Syed Talat Hussain
It was a horrific picture. A young woman transfixed with grief and completely wide-eyed looking at the dead bodies of three lawyers in the hospital mortuary. The sadness, the shock, the helplessness was writ large on her ashen face. She must be one of the relatives of one of three deceased lawyers knocked out by bike-riding killers. Perhaps she was the fiancé of the young one who was to get married in the coming weeks, or the daughter of the older one who was shot along with his son and his nephew.
Karachi is not new to killing. The city has lost thousands of innocent lives in the past many years: 800 alone in the two quarters of the last year that forced the Supreme Court to hold special proceedings in the city itself and ask the administration to nab killers. Yet nothing came out of these high-flying media activities where busy bureaucrats and politicians were shown shuffling files around and huddled in useless meetings. At the end of the day the killers stay at large. Hunting of human beings is a favourite and profitable blood sport of mafias. Karachi remains in the grip of the satans of the slaying business.
There is no country in the world, not even Afghanistan or Iraq where so many lives have been consumed by methodic violence as in Pakistan. It is for the researchers to find out whether any country in seemingly normal peace times and also theoretically under the control of popularly elected civilian government has had so much death descending upon ordinary citizens as the Islamic Republic of Pakistan in the last four years. I personally cannot think of a parallel from another part of the world.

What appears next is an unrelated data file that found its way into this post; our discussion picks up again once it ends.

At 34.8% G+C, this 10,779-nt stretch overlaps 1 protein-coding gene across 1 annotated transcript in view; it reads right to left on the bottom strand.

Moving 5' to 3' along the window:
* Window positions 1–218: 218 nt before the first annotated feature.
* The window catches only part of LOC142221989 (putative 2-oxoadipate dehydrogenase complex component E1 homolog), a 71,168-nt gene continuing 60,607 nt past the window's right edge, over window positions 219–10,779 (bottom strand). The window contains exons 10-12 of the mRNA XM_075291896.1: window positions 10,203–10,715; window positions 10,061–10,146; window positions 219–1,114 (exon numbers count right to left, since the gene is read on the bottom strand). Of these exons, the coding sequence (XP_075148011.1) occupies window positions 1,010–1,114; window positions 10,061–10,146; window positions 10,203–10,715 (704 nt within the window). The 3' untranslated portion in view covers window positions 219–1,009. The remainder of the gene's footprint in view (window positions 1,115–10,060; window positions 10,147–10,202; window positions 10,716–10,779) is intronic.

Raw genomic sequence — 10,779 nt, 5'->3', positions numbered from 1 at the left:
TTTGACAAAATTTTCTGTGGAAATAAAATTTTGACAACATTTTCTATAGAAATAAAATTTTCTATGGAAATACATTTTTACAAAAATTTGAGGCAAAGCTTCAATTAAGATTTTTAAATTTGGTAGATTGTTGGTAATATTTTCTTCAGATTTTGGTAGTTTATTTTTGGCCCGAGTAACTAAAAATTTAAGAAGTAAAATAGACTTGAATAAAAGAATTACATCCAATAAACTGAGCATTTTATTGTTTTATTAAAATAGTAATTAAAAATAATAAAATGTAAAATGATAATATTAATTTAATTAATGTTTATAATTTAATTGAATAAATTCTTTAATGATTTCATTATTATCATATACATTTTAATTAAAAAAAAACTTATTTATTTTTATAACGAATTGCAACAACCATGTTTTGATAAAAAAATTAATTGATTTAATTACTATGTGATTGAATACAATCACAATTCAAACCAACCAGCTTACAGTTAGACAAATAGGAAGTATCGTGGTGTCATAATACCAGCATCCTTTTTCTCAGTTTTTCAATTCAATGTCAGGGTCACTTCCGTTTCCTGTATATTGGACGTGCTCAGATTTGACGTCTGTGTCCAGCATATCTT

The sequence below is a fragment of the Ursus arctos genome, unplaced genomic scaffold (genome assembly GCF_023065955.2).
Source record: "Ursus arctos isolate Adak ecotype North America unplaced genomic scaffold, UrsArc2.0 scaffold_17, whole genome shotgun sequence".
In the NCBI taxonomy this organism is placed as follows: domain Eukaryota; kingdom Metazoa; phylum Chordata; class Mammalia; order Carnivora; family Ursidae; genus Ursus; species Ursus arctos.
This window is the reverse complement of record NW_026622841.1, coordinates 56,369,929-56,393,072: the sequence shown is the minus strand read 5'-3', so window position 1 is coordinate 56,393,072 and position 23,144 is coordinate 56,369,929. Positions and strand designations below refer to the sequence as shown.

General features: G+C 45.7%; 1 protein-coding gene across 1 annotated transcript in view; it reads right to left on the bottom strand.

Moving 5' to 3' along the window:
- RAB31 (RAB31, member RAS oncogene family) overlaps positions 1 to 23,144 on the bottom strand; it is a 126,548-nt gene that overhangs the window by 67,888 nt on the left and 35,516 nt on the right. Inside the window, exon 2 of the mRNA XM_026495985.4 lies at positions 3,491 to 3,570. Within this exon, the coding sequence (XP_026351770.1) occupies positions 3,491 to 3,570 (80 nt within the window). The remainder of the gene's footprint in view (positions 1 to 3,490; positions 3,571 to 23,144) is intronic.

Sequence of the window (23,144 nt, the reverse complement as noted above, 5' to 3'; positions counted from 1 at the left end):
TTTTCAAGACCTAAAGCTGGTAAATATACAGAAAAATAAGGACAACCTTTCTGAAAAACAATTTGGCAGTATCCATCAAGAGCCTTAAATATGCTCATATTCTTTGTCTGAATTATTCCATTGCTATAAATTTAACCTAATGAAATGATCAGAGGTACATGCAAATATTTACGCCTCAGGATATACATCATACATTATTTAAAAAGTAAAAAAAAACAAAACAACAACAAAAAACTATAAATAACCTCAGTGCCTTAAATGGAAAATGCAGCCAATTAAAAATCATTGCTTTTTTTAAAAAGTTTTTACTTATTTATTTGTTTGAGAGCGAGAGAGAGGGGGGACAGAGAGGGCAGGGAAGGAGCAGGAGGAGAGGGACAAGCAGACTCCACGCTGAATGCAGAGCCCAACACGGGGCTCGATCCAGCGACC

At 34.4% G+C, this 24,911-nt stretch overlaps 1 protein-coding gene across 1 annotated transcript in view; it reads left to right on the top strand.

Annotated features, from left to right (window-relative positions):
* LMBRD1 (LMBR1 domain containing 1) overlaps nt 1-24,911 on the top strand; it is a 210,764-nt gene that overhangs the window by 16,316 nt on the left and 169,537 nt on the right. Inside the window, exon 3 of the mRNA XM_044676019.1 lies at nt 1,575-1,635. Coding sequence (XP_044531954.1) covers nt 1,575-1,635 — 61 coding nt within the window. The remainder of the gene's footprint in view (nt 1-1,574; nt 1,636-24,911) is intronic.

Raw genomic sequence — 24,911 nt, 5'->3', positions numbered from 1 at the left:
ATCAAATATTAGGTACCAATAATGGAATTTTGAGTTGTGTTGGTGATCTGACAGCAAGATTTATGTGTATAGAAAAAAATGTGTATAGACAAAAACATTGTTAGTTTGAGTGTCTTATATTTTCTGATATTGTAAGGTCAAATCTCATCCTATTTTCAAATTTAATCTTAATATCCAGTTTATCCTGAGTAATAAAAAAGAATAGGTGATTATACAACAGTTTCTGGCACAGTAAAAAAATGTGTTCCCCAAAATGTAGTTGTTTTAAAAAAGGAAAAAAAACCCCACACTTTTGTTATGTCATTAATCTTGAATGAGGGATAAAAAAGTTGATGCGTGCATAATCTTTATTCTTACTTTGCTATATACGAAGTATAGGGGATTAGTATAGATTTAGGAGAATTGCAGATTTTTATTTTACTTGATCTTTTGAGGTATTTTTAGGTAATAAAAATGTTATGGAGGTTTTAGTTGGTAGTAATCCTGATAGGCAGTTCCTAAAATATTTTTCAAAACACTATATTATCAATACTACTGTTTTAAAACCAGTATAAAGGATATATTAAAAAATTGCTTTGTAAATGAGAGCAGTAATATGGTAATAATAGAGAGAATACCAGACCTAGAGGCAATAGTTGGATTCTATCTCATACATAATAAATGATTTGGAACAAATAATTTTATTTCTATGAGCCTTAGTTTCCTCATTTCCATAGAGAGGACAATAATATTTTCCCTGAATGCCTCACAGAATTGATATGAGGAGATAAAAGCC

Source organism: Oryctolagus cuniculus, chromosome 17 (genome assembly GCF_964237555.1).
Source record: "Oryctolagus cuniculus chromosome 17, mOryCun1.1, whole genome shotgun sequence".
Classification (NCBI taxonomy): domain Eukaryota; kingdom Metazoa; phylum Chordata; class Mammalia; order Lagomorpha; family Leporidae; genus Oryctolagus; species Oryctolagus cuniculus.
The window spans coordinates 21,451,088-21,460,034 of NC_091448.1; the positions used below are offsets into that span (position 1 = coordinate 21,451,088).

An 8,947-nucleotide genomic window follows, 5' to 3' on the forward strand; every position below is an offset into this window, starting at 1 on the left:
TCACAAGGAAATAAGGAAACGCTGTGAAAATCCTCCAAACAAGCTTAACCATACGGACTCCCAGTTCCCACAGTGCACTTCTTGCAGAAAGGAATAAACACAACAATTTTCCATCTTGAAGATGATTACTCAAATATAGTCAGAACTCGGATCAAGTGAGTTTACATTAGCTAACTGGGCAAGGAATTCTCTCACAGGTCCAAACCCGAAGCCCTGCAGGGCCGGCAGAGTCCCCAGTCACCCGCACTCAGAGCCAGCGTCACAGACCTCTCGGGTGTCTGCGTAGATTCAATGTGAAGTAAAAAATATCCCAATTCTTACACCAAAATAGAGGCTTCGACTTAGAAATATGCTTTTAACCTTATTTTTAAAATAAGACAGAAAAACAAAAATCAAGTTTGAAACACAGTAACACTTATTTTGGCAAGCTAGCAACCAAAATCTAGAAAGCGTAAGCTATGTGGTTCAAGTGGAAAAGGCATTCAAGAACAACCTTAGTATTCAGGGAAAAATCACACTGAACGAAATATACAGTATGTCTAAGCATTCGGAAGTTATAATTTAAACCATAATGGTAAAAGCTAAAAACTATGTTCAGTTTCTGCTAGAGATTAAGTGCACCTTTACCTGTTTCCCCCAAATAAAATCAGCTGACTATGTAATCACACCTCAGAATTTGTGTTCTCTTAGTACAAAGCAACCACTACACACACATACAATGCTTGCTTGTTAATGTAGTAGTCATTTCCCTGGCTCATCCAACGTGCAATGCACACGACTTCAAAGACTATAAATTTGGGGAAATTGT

The most shameful part of this ongoing tragedy is the utter shamelessness of the chief minister and his cabinet of countless ministers and advisors. They not only remain unmoved but also insist that this is about the best they can do in terms of delivering services to the population. And they are not alone in this cruelty. Their top leaders are busy elsewhere: the prime minister is involved in money scams and personal polemics with the military leadership, the president finds pinning medals on Aung Sung Su Ki a far more interesting pursuit than to do anything about a city whose sorrows have become permanent. Mian Nawaz Sharif is in London and the rest are all breathing nicely in Islamabad’s bracing climate. Indeed the only thing that is worse than terrorism is the soulless and clueless men and woman that are in control of this country.